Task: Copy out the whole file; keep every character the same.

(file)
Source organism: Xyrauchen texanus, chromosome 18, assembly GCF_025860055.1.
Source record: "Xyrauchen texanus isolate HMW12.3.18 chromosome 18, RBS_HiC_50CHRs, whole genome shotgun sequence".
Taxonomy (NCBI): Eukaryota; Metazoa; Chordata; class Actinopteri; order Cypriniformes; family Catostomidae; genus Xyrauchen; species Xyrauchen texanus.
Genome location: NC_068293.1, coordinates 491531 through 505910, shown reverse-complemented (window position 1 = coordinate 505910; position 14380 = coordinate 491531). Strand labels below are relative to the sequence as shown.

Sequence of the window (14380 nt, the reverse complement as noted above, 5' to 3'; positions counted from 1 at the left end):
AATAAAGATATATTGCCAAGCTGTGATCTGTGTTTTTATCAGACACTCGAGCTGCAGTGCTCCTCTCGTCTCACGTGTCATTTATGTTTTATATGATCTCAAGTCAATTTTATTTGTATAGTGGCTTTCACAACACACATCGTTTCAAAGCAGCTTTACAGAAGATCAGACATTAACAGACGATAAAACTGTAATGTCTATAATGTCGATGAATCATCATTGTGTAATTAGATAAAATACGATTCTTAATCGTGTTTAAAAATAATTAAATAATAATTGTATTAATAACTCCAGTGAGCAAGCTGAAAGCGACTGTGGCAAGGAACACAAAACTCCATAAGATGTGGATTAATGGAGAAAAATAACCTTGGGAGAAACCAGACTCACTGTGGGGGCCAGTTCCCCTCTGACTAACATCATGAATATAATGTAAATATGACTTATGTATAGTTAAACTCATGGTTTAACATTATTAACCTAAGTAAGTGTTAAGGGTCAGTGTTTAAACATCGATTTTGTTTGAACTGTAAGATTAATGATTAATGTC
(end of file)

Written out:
Source organism: Xyrauchen texanus, chromosome 18, assembly GCF_025860055.1.
Source record: "Xyrauchen texanus isolate HMW12.3.18 chromosome 18, RBS_HiC_50CHRs, whole genome shotgun sequence".
Taxonomy (NCBI): Eukaryota; Metazoa; Chordata; class Actinopteri; order Cypriniformes; family Catostomidae; genus Xyrauchen; species Xyrauchen texanus.
Genome location: NC_068293.1, coordinates 491531 through 505910, shown reverse-complemented (window position 1 = coordinate 505910; position 14380 = coordinate 491531). Strand labels below are relative to the sequence as shown.

Sequence of the window (14380 nt, the reverse complement as noted above, 5' to 3'; positions counted from 1 at the left end):
AATAAAGATATATTGCCAAGCTGTGATCTGTGTTTTTATCAGACACTCGAGCTGCAGTGCTCCTCTCGTCTCACGTGTCATTTATGTTTTATATGATCTCAAGTCAATTTTATTTGTATAGTGGCTTTCACAACACACATCGTTTCAAAGCAGCTTTACAGAAGATCAGACATTAACAGACGATAAAACTGTAATGTCTATAATGTCGATGAATCATCATTGTGTAATTAGATAAAATACGATTCTTAATCGTGTTTAAAAATAATTAAATAATAATTGTATTAATAACTCCAGTGAGCAAGCTGAAAGCGACTGTGGCAAGGAACACAAAACTCCATAAGATGTGGATTAATGGAGAAAAATAACCTTGGGAGAAACCAGACTCACTGTGGGGGCCAGTTCCCCTCTGACTAACATCATGAATATAATGTAAATATGACTTATGTATAGTTAAACTCATGGTTTAACATTATTAACCTAAGTAAGTGTTAAGGGTCAGTGTTTAAACATCGATTTTGTTTGAACTGTAAGATTAATGATTAATGTC